In Angus v. Craven, 132 Cal. 691, 696 [ 64 P. 1091], this court held as follows: "It is argued from various standpoints — one of which is, that the action must be treated solely as an action to quiet title, under section 738 of the Code of Civil Procedure.Summary of this case from Thomson v. Thomson
S.F. No. 1458.
May 20, 1901.
APPEAL from a judgment of the Superior Court of the City and County of San Francisco. Charles W. Slack, Judge.
The facts are stated in the opinion of the court.
D.M. Delmas, Denson, Oatman Denson, W.W. Foote, J.H. Dickinson, and A. Ruef, for Appellant.
Pierson Mitchell, Garret W. McEnerney, Bishop Wheeler, Charles S. Wheeler, Lloyd Wood, Wilson Wilson, Knight Heggerty, and Garber, Boalt Bishop, for Respondents.
This is an appeal by the defendant Nettie R. Craven, from a judgment in favor of plaintiffs and the intervener. Appellant made a demand for a jury for the trial of "said cause," which was refused; and the only question presented on this appeal is, whether she was entitled to have "said cause" tried before a jury. Persons other than appellant were originally made defendants; but by defaults, disclaimers, etc., they disappeared from the case, and need not be further noticed, and in hereafter stating the pleadings we will treat them, for convenience, as if Mrs. Craven were the only defendant.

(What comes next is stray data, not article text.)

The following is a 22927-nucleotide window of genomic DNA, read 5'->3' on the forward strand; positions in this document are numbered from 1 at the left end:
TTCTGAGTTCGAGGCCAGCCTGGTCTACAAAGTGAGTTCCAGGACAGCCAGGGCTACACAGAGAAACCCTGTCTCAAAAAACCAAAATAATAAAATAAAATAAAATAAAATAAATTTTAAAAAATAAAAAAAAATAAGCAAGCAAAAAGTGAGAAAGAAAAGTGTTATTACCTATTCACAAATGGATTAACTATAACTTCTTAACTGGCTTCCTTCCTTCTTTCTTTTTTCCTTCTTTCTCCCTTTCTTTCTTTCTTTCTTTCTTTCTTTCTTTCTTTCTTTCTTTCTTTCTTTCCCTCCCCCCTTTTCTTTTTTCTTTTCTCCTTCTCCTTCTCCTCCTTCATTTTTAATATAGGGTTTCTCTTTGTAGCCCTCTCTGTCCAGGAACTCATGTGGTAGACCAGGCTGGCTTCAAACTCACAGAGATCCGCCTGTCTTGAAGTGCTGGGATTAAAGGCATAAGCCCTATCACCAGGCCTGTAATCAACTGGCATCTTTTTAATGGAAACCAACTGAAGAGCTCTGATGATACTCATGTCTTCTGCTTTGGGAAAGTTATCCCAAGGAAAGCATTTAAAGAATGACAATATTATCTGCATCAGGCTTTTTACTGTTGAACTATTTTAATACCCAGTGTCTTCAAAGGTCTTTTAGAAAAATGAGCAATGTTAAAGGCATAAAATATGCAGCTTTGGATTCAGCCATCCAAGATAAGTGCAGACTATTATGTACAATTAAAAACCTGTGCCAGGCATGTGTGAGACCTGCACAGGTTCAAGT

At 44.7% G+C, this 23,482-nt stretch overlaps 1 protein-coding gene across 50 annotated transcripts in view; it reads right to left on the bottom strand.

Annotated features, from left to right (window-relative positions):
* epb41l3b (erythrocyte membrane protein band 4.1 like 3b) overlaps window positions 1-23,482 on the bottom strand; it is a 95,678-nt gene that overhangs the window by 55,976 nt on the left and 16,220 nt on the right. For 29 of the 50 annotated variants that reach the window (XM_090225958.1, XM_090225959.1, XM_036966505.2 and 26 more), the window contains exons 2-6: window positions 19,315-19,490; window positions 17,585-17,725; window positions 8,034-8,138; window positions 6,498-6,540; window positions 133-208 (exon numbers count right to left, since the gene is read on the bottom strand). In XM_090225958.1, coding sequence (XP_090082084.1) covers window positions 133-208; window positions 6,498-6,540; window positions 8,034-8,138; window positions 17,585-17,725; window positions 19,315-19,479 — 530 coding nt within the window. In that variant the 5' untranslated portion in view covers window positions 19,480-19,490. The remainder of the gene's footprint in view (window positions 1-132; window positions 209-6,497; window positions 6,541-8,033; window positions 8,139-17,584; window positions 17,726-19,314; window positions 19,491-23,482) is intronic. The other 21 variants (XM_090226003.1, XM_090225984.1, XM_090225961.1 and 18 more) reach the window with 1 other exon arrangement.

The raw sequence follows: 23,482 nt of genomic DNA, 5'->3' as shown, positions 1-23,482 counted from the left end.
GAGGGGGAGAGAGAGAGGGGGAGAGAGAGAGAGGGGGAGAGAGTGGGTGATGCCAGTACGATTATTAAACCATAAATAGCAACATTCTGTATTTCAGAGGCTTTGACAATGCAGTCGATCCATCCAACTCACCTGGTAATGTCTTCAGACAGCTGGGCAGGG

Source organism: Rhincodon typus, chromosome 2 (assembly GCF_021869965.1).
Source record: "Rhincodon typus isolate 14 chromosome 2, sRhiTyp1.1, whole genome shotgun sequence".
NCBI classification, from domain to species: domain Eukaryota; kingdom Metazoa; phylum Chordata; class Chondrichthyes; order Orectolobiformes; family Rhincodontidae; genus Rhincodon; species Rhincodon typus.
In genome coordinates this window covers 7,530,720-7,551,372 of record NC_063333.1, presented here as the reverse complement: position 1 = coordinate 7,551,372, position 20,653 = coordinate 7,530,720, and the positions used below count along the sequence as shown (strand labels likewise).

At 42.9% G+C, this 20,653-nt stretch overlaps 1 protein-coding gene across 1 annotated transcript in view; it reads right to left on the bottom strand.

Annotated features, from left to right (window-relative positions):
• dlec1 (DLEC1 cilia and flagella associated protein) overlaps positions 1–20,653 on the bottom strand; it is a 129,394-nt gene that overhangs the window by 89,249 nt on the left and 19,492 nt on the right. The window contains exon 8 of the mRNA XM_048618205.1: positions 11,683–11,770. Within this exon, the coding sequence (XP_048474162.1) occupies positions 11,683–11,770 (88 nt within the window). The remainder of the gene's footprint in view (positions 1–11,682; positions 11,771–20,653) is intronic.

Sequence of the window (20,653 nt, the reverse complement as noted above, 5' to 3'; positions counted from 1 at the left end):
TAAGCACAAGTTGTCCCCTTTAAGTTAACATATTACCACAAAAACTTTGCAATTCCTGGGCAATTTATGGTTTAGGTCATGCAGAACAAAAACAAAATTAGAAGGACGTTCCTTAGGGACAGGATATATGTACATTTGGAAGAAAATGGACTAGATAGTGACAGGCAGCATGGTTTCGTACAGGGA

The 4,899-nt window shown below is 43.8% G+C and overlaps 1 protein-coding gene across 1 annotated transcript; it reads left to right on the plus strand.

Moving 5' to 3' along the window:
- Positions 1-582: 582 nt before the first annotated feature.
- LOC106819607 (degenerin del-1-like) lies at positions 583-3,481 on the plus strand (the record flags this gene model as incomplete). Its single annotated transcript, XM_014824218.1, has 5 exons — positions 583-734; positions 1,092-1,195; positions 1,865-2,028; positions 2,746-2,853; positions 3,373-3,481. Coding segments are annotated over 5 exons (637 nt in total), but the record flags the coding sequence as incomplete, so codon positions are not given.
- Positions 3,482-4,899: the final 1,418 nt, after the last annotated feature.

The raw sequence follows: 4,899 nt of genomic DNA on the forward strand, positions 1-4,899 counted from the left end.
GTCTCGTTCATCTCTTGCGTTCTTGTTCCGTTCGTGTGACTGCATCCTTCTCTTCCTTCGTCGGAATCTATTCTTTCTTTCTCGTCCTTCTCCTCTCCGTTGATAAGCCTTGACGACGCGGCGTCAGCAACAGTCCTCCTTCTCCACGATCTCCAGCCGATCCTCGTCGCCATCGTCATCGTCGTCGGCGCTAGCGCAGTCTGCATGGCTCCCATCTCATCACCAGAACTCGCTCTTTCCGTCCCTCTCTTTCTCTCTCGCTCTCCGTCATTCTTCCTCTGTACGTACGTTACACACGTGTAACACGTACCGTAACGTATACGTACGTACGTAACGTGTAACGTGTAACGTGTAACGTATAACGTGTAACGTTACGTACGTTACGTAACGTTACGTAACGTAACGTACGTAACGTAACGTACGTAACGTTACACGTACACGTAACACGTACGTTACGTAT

In considering the question above stated, it will be necessary to notice, as briefly as possible, the condition of the pleadings. The action was commenced on June 23, 1896, by a complaint which contained, substantially, these averments: James G. Fair died testate on December 28, 1894, and at the time of his death was the owner in fee, and in actual possession, of certain described lands. On the next day, his will, together with a petition for the probate thereof, was filed in the proper court; and on January 2, 1895, the plaintiffs and one Bresse, since deceased, were appointed special administrators of his estate, with very full enumerated powers. Plaintiffs and said Bresse immediately assumed their rights and duties as such administrators, and took possession of all the property of the estate, including the premises described in the complaint, and continued to act as administrators until the death of Bresse on April 22, 1896, and thereafter respondents continued to so act. It is averred that defendant claims and pretends to have some right or interest in said described lands, adverse to the estate of Fair, and to plaintiffs as such administrators, but that said claim is false and fraudulent, and is based, in part, upon certain false and forged deeds purporting to have been executed by the said James G. Fair, deceased, in his lifetime, on the eighth day of September, 1894, which deeds purport to convey the said lands hereinbefore described to the defendant, Craven, and were recorded in the recorder's office of the city and county of San Francisco, state of California, where said lands are situated, on the nineteenth day of June, 1896. It is further averred that the defendant sets up claims and pretensions to said lands under said forged deeds, and that such claims and pretensions tend to cloud the title of the estate of said Fair, deceased, to the said premises, to impair the market value thereof, to obstruct plaintiffs' management of said premises as special administrators, to harass and annoy them in their possession thereof, and in the collection of rents therefrom, to depreciate the market value of said premises, and to thereby inflict irreparable injury upon the said estate, and upon plaintiffs as administrators thereof, and that unless restrained by the judgment of decree of the court, the said false claims and assertions will continue to injure plaintiffs as above stated. It is further averred that by a special order of the court plaintiffs are authorized to commence the action. The prayer is, that plaintiffs be decreed to be the lawful owners, in fee, of the premises, and entitled to the possession thereof; that defendant has no right, title, or interest therein, and that she and those claiming under her be forever restrained from asserting any title or interest therein, and from interfering with the possession thereof; "and for such other and further relief as may be just and agreeable to equity." To this complaint the appellant, on July 17, 1896, filed her answer. By her answer she admitted that James G. Fair, at the time of his death, was in the actual possession of the premises, and that plaintiffs were, at the time of the commencement of the action, and had been since their appointment as administrators, in the possession thereof; she denies that Fair was the owner of the premises; she admits that she claims under the deeds set up in the complaint, but denies that they, or either of them, were forged or simulated, and avers that each of them is true and genuine. She avers that she is the owner, in fee, of the premises; she admits that she will continue to harass and annoy plaintiffs in the possession of said premises until they shall have recognized and yielded to her rights as owner thereof. She also filed a cross-complaint, which is, in form, what we generally call a complaint in ejectment, in which she prays for possession of the property, with damages for withholding the same. To this cross-complaint defendants filed an answer, in which they denied all the material averments in said cross-complaint.